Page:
Role of TWEAK and Fn14 in tumor biology

Jeffrey A. Winkles, Nhan L. Tran, Sharron A.N. Brown, Nichole Stains, Heather E. Cunliffe, Michael E. Berens

Research output: Contribution to journalReview articlepeer-review

40 Scopus citations


The tumor necrosis factor (TNF) superfamily member TNF-like weak inducer of apoptosis (TWEAK) was initially described in a 1997 publication co-authored by investigators from the biotechnology company Biogen (now Biogen-Idec) and the University of Geneva. Four years later, researchers at the biotechnology company Immunex (now part of Amgen) reported the cloning and characterization of the human TWEAK receptor. A sequence database search revealed that the predicted TWEAK receptor amino acid sequence was identical to that of fibroblast growth factor-inducible 14 (Fn14), a small transmembrane protein described one year earlier in a publication from investigators at the American Red Cross Holland Laboratory. Recent studies have revealed that the TWEAK-Fn14 ligand-receptor pair likely plays an important role in a variety of cellular processes and in the pathogenesis of several human diseases, including atherosclerosis, stroke, rheumatoid arthritis and cancer. In this paper, we first summarize the general properties of these two proteins and then review the available data implicating TWEAK and Fn14 in multiple aspects of tumor biology.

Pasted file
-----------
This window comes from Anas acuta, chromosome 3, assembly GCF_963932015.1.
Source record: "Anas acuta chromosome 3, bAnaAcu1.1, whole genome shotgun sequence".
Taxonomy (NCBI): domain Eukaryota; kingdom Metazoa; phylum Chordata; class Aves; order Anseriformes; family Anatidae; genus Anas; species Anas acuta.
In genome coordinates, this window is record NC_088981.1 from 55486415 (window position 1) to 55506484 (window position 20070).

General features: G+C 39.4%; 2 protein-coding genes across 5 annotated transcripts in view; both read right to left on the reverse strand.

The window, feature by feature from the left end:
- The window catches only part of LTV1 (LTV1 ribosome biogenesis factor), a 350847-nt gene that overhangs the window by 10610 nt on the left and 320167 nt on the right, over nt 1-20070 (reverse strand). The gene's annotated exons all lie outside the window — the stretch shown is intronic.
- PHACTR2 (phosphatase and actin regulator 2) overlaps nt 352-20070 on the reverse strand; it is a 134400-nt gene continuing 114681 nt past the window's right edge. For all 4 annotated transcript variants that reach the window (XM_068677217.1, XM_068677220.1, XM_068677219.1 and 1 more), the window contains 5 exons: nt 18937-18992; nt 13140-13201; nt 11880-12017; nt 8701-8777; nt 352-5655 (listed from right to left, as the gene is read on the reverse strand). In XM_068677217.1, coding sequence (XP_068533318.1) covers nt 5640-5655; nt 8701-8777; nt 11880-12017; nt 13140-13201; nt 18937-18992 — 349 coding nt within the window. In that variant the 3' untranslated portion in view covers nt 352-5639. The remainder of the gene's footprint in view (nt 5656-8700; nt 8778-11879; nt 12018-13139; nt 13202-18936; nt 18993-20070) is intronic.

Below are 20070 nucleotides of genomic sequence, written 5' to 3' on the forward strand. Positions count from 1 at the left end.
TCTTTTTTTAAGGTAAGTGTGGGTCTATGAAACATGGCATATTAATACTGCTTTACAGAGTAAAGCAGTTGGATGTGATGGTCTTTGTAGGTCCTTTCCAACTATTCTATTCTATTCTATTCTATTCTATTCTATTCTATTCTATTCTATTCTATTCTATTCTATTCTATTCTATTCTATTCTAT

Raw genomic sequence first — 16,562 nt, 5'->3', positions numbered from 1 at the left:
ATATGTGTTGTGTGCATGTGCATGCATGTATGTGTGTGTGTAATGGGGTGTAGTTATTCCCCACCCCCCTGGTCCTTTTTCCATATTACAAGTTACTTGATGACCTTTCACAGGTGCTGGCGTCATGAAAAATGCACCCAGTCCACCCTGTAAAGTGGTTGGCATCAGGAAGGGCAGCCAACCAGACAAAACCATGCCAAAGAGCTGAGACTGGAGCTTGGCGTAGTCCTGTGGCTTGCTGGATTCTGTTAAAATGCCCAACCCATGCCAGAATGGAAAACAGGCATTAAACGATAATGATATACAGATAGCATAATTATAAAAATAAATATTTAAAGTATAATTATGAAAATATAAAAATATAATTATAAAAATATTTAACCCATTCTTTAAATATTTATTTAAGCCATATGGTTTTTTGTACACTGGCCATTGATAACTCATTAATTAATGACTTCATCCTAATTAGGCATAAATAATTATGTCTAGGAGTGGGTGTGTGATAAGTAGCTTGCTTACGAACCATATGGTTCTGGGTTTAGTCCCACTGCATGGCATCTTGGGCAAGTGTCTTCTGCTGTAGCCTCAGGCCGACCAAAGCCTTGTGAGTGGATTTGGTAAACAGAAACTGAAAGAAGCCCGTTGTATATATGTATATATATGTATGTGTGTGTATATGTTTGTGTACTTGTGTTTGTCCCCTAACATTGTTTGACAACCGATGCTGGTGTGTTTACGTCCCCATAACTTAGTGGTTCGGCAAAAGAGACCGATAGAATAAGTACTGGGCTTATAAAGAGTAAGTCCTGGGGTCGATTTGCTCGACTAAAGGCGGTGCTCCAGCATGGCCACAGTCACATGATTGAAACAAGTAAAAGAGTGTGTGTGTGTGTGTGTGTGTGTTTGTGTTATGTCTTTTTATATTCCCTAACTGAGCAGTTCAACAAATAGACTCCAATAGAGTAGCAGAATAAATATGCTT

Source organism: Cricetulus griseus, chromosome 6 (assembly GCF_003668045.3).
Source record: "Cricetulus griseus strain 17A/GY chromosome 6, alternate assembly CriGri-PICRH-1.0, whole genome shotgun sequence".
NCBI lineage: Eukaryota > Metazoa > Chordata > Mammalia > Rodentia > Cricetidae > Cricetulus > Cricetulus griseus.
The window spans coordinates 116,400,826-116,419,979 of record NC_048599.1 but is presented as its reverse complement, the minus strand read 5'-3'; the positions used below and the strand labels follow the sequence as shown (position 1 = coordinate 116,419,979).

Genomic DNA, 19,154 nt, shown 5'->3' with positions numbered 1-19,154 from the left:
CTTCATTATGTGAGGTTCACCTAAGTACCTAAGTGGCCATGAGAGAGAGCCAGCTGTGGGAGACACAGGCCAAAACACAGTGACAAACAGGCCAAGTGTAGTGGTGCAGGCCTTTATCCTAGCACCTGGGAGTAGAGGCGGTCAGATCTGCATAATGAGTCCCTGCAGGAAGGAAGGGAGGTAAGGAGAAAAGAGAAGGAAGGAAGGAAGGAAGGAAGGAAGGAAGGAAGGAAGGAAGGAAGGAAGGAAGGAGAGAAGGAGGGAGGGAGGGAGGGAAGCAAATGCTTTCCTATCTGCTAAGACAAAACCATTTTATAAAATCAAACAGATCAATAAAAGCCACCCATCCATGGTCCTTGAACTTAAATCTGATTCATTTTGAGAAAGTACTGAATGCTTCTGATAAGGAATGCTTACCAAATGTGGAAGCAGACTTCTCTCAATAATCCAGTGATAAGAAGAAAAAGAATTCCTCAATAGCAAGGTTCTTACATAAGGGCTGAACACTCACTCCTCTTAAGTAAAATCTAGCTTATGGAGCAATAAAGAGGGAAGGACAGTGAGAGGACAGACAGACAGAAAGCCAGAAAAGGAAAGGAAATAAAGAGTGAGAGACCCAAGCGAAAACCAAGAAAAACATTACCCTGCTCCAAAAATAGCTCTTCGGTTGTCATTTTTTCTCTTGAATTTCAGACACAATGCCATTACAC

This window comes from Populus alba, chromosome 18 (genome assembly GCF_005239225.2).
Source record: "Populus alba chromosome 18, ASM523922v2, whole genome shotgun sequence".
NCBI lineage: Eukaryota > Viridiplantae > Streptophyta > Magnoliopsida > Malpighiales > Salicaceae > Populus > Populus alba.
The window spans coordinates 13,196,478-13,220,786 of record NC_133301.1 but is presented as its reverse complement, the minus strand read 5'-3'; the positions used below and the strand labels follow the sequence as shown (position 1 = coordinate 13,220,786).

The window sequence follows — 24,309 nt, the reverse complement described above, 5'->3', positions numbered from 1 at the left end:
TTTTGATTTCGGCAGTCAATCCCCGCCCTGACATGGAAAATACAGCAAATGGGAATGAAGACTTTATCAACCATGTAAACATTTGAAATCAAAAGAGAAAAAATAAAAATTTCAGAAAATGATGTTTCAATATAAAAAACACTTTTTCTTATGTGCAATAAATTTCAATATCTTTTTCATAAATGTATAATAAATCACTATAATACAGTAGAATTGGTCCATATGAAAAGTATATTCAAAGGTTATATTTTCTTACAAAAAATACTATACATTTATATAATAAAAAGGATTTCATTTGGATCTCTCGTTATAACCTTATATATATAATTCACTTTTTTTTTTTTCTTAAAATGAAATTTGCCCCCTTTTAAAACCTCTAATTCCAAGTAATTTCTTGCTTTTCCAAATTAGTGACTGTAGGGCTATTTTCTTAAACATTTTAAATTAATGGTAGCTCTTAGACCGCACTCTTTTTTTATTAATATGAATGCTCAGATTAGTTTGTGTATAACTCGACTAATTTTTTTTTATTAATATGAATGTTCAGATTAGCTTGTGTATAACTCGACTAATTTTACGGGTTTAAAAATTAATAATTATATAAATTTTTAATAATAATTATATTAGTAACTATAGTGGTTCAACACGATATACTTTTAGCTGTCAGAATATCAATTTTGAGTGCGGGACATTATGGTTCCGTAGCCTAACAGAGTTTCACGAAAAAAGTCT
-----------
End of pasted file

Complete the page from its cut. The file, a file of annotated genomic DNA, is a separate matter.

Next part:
Original languageEnglish (US)
Pages (from-to)2761-2771
Number of pages11
JournalFrontiers in Bioscience
Issue number7
StatePublished - Jan 1 2007


  • Angiogenesis
  • Cancer
  • Fn14
  • Inflammation
  • Neoplasia
  • TNF
  • Tumor
  • Tumor necrosis factor

ASJC Scopus subject areas

  • General Biochemistry, Genetics and Molecular Biology
  • General Immunology and Microbiology


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